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From Richmond, British Columbia, Canada:

My husband has Type 1 diabetes and our 2 children are 7 and 4 years old. They do not have diabetes as of yet. I'd like to know the very latest status on the theoretical risk between cows' milk in early childhood. I've also heard that high milk consumption in childhood (past the first year of life) still can put them at risk. To be extra safe should we limit milk? They have been on cows' milk formula since three months old, and it's on our kitchen table three times a day! I would never have pushed milk if I knew then what I know now. (I have only recently heard about this.)


Shortly after it was shown that by far the most common form of diabetes in Caucasian children was due to a disorder of the immune system, it was realised from studies of the unaffected twin in identical twins that there was both a genetic and an environmental component to the genesis of the disorder. By a form of genetic typing called HLA typing, it is now possible to show who is most at risk and who is protected. Since this is an expensive process and not readily available except in special laboratories, most families are comfortable with the generalisation that about 5% of the first degree relatives of a case will develop diabetes. The figure is a little lower if it is a mother or a sibling that is affected and a little higher if it is the father. The environmental factor however has been more elusive; but, for some years now, investigators, especially in Toronto, in Finland and in New Zealand have been making a case that the early ingestion of cow's milk is important. It must be said, however, that other studies of these environmental factors, notably a large US study called DAISY (Diabetes and AutoImmune Syndromes in Youth) have so far not confirmed this.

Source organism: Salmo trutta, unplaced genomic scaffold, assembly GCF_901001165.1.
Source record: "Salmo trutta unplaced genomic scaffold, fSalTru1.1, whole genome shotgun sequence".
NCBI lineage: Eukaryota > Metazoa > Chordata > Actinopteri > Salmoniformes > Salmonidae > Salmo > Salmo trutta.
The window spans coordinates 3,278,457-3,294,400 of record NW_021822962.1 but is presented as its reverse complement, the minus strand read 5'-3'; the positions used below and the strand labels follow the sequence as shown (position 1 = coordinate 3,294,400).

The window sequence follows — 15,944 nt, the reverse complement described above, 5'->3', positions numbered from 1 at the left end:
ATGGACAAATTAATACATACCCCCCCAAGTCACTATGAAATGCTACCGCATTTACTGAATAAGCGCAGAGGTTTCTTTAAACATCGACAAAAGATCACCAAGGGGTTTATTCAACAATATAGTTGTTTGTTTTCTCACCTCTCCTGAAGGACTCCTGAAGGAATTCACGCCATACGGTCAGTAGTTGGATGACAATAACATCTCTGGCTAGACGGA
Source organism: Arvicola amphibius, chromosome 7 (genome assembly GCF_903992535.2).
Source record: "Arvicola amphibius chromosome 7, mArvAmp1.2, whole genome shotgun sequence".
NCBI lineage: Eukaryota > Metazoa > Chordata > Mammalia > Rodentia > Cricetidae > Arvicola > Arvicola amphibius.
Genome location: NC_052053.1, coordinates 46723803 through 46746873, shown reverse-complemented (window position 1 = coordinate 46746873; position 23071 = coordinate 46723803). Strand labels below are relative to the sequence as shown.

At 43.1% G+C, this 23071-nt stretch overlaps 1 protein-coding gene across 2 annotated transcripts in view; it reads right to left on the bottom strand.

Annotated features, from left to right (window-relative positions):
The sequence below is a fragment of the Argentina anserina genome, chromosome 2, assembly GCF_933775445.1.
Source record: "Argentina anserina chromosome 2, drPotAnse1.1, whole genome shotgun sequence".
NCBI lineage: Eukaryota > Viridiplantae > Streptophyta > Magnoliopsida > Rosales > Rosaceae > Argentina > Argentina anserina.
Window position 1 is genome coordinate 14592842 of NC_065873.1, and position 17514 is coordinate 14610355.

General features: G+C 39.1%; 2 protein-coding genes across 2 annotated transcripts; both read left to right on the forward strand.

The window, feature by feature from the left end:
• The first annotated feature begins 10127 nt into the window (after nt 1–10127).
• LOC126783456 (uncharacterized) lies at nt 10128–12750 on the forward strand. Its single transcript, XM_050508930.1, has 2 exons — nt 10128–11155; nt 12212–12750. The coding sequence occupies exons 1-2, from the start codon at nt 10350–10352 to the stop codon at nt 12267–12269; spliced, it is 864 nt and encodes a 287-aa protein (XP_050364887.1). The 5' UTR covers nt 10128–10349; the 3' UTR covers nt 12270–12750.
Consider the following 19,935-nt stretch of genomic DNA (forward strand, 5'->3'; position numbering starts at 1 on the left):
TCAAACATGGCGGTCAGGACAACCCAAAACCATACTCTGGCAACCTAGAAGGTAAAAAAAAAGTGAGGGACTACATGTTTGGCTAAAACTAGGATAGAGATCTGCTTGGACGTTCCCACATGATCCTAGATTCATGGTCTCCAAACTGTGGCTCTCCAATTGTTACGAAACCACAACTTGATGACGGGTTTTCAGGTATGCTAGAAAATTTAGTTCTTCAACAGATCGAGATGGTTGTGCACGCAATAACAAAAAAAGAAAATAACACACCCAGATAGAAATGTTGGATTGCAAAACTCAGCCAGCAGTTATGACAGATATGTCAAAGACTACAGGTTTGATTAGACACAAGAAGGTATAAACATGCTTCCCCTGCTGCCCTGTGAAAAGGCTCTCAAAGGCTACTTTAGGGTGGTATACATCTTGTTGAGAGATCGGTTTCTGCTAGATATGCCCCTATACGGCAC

At the end of last year, in a Journal called Diabetologia a report by Elliott and others showed that there was indeed a significant correlation not so much between the amount of milk drunk; but with the presence of A1 and B beta caseins in the milk. These are herd-specific proteins in dairy cattle somewhat in the same way that there are specific blood groups in man. It is not known yet how great the exposure has to be to trigger insulin dependence.

So what are the options for your two children? You could have them tested for antibodies in the CANENDIT study on nicotinamide or in the US study of insulin (tel 1-800-425-8361) or by Quest Diagnostics in California. You could try to find milk with A2 beta casein; but commercial dairies and formula makers tend to purchase milk in bulk over a wide area that varies with the season. You could also ask their doctor about HLA typing. However, since both of them seem to have been exposed to cows' milk already for several years, and since milk is an important nutritional source in childhood, especially for vitamin D and calcium, I would not make any changes in their diet.


Original posting 24 Jun 2000
Posted to Research: Causes and Prevention


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